The werewolf, the gowns and the greyhounds

Wearable art show features creations from elegant to gothic

Posted: Thursday, February 08, 2001

An elegant, hand-painted silk gown stands just a few feet from a snarling werewolf with toothy, pop-eyed creatures bursting from its abdomen.

The werewolf is the creation of Juneau artist Jacob Higgins, and it's more sculpture than costume. But the claws, mask and chestpiece are wearable, and it qualifies as wearable art.

More than 20 pieces will be displayed at the wearable art show opening Friday at the Juneau Arts and Humanities Council gallery. A reception from 4:30 to 6:30 p.m. will allow gallery-goers to see wearable art ranging from practical, locally designed winter coats to luxurious evening wear for dogs.

Gaile Haynes' two Italian greyhounds will model formal wear Haynes designed for them. Local seamstress Vera Ballew executed the designs.

"My female, Lily Marlene, she will be in green velvet with peacock feathers and a diamond bracelet," Haynes said. "Her escort is my male, Romeo, and he will be in the conventional male attire, white tie and tails."

Haynes said she has designed clothes for herself, and at one time considered pursuing fashion design.

"It was something I looked at seriously, then I learned you had to be able to sew," she said. "And I barely know which end of the needle to thread. But I have designed clothes and had others make them."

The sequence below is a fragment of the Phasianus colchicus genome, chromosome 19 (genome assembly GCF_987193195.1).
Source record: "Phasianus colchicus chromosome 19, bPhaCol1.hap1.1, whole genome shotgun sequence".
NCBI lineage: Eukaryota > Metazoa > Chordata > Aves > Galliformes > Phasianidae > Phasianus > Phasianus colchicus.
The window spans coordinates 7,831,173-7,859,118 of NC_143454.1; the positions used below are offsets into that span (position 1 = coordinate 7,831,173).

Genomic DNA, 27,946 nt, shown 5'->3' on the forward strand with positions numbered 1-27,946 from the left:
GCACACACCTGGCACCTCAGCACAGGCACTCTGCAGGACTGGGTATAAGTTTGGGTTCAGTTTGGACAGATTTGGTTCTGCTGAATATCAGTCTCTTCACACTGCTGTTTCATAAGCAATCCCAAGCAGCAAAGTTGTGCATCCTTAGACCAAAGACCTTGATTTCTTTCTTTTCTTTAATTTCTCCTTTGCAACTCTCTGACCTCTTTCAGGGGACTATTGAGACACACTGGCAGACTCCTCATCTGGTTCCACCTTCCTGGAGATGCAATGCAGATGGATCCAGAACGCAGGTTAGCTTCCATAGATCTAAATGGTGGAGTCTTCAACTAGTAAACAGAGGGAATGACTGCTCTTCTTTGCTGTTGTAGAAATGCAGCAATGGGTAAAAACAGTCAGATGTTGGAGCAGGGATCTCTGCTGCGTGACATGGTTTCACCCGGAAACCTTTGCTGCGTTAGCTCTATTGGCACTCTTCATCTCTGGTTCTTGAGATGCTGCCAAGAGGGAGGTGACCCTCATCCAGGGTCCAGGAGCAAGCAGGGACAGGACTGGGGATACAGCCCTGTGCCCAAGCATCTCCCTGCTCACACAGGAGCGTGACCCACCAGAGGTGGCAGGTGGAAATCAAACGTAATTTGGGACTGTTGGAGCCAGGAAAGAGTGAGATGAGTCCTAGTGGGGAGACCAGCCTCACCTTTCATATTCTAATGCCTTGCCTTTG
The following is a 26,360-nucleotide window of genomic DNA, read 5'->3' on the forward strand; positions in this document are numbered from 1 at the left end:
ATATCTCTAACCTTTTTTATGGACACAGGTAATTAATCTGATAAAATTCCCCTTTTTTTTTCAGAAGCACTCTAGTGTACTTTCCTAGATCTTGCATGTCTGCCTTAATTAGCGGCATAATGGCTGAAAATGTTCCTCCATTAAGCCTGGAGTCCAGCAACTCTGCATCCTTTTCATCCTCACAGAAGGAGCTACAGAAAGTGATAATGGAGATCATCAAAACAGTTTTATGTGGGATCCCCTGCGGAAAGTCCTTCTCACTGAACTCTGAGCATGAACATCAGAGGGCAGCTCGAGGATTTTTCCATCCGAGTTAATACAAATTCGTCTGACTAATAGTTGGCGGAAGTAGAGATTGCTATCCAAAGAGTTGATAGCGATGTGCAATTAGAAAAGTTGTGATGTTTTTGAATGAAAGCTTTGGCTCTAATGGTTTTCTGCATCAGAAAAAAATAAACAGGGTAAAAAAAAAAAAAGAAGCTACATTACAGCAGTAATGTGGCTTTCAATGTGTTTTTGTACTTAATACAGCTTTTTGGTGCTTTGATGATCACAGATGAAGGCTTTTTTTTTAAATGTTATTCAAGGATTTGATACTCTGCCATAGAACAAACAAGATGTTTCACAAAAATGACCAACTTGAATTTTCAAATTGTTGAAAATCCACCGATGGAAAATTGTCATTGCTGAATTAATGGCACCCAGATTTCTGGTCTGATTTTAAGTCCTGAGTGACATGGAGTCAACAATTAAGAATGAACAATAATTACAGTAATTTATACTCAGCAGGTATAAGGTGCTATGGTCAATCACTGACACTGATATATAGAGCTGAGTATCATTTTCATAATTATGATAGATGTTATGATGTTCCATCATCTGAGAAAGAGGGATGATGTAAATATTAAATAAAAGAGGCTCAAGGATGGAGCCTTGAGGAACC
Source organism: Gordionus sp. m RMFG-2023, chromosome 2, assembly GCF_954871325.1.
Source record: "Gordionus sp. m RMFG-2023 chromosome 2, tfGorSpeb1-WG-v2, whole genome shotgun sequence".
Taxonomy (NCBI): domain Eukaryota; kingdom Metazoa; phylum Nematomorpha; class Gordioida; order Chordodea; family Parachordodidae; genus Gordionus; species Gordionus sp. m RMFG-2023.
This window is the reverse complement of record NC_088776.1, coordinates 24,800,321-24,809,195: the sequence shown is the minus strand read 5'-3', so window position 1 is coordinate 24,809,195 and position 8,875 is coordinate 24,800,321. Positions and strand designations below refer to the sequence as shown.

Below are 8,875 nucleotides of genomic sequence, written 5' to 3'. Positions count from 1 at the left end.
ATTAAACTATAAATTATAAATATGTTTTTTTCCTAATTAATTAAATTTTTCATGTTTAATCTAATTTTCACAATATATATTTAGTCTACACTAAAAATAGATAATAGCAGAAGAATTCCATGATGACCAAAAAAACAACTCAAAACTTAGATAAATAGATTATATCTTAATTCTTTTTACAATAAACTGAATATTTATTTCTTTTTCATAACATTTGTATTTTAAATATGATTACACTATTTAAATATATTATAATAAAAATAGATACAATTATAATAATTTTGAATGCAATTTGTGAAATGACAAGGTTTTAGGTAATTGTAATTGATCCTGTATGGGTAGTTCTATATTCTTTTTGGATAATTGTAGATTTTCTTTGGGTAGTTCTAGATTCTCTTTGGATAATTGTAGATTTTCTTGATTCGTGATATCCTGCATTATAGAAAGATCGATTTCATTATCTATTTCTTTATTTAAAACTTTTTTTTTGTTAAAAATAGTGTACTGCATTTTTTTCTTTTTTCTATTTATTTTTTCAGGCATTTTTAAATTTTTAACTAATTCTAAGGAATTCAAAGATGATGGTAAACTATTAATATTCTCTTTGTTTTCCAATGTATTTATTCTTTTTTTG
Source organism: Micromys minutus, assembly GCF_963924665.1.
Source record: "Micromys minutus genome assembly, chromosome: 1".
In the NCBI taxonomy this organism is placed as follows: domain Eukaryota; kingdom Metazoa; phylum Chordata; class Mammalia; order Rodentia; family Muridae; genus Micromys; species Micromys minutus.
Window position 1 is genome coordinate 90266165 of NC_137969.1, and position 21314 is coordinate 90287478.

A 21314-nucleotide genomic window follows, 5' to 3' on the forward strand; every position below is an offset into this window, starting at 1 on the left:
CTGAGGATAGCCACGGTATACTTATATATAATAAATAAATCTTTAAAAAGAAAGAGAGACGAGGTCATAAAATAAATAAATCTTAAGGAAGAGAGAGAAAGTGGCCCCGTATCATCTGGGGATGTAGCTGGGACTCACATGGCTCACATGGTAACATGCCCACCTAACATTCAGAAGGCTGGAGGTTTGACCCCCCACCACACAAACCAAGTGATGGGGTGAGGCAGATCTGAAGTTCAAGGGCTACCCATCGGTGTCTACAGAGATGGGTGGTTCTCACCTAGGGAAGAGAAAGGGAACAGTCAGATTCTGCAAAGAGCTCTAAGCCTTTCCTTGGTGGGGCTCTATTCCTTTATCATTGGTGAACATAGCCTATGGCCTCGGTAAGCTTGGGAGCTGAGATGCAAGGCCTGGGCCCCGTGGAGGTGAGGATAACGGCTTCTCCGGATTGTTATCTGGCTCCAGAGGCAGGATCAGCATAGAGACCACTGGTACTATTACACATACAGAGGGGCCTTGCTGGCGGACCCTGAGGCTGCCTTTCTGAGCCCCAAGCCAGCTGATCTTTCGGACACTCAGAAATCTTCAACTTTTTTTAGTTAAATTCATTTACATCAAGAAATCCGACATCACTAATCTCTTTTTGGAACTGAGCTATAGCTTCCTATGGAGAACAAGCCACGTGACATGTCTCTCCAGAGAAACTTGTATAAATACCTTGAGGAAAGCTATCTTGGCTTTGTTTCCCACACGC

Higgins designs and builds his wearable art, and will have four masks in the show in addition to the werewolf outfit. He made the wolf mask last October but the rest are new.

"I just made the chest piece a week or so ago. I wanted to have little demons jumping out, you know, to keep it a little more active," Higgins said.

Higgins was featured last fall in a solo show at the arts council gallery, and he said he's developed some new ideas for this show.

"I wanted to show off some new techniques. I'm making teeth with clay. I'm doing cloth mache now," he said. "I have four new masks in this show. They're supposed to be worn with a black suit and tie. They're supposed to look like creatures that walked out of another dimension, or the '50s."

Higgins will likely get his chance to model the masks himself. The arts council is planning a runway-style fashion show in two weeks to complement the more static gallery show opening Friday. The live wearable art show will be held Saturday, March 24 at the Elk's Club Ballroom.

The upcoming gallery show also includes a prom gown made by Leah Sturgis from an old shower curtain, a "Northern Lights" kimono woven from multicolored cotton with a pattern suggesting the aurora borealis, by Joanie Waller of Gustavus, an American flag camisole and a leather vest made by John Lager.

Lager, a cobbler who owns Family Shoe, made the vest about 35 years ago. He also made pants that incorporate leather patches and panels, and will have a pair or two in the show. Lager said he'd split the leg seam up about 12 inches from the cuff and sew a triangular panel in.

"That's how I got started sewing," he said.

Lager's daughter will model the clothing at the upcoming runway show. The artwork at the gallery show at the arts council will be on display through Feb. 24. The arts council is located at 206 North Franklin, and is open weekday afternoons.

Riley Woodford can be reached at

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